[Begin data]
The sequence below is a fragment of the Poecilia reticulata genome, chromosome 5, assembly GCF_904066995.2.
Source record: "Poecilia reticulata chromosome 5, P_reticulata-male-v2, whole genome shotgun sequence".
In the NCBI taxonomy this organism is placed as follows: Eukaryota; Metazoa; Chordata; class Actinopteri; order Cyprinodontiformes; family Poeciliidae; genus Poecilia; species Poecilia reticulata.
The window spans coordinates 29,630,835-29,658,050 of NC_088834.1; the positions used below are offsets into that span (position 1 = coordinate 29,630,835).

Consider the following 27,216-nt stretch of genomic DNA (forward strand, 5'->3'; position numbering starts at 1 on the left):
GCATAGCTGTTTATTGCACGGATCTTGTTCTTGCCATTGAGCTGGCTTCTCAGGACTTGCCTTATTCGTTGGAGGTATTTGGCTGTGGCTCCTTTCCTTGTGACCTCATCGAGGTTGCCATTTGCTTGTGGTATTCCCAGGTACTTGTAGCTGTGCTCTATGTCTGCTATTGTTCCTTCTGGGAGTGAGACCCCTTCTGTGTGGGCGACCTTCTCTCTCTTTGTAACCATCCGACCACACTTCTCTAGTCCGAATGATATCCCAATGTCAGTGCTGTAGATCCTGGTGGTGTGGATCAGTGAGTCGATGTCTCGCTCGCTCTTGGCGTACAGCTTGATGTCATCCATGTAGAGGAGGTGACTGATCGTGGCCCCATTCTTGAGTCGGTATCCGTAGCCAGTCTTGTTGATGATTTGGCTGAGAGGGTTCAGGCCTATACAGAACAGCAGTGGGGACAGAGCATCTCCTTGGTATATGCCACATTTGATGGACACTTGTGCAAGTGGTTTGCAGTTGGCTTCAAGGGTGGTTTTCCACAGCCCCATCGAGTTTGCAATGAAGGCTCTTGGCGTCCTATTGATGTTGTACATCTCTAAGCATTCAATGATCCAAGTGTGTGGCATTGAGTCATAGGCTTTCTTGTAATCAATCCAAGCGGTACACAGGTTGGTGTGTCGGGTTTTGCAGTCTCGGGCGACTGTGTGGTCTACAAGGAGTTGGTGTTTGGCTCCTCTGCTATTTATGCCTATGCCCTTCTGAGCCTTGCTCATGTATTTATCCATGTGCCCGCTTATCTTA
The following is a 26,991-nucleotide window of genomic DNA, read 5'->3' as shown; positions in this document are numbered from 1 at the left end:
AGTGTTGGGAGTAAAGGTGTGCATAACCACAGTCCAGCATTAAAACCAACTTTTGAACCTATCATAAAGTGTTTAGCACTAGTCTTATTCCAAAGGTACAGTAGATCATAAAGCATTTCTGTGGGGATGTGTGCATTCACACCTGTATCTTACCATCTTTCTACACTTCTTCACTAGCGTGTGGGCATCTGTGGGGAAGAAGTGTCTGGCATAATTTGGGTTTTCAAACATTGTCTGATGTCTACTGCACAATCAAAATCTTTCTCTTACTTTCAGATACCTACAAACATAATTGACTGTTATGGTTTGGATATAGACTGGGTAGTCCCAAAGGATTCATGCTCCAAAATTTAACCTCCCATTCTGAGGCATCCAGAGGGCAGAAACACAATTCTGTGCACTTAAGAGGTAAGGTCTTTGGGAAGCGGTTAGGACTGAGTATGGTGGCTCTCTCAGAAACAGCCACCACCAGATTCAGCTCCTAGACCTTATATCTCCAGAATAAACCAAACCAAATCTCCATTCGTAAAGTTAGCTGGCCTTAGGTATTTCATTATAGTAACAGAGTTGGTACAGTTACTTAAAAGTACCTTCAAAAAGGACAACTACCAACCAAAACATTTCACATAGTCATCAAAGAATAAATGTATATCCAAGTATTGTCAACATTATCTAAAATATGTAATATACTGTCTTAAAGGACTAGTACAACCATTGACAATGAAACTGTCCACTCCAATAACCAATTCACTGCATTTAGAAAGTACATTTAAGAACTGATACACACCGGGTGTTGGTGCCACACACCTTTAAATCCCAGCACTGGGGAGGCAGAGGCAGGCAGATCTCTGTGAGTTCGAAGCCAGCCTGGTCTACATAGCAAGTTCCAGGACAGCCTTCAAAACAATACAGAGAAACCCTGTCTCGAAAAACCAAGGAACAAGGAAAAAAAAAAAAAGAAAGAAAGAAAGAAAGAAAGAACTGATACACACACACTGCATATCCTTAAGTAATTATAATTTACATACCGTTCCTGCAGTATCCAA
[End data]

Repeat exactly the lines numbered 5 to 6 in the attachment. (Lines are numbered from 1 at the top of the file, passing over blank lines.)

Consider the following 27,216-nt stretch of genomic DNA (forward strand, 5'->3'; position numbering starts at 1 on the left):
GCATAGCTGTTTATTGCACGGATCTTGTTCTTGCCATTGAGCTGGCTTCTCAGGACTTGCCTTATTCGTTGGAGGTATTTGGCTGTGGCTCCTTTCCTTGTGACCTCATCGAGGTTGCCATTTGCTTGTGGTATTCCCAGGTACTTGTAGCTGTGCTCTATGTCTGCTATTGTTCCTTCTGGGAGTGAGACCCCTTCTGTGTGGGCGACCTTCTCTCTCTTTGTAACCATCCGACCACACTTCTCTAGTCCGAATGATATCCCAATGTCAGTGCTGTAGATCCTGGTGGTGTGGATCAGTGAGTCGATGTCTCGCTCGCTCTTGGCGTACAGCTTGATGTCATCCATGTAGAGGAGGTGACTGATCGTGGCCCCATTCTTGAGTCGGTATCCGTAGCCAGTCTTGTTGATGATTTGGCTGAGAGGGTTCAGGCCTATACAGAACAGCAGTGGGGACAGAGCATCTCCTTGGTATATGCCACATTTGATGGACACTTGTGCAAGTGGTTTGCAGTTGGCTTCAAGGGTGGTTTTCCACAGCCCCATCGAGTTTGCAATGAAGGCTCTTGGCGTCCTATTGATGTTGTACATCTCTAAGCATTCAATGATCCAAGTGTGTGGCATTGAGTCATAGGCTTTCTTGTAATCAATCCAAGCGGTACACAGGTTGGTGTGTCGGGTTTTGCAGTCTCGGGCGACTGTGTGGTCTACAAGGAGTTGGTGTTTGGCTCCTCTGCTATTTATGCCTATGCCCTTCTGAGCCTTGCTCATGTATTTATCCATGTGCCCGCTTATCTTA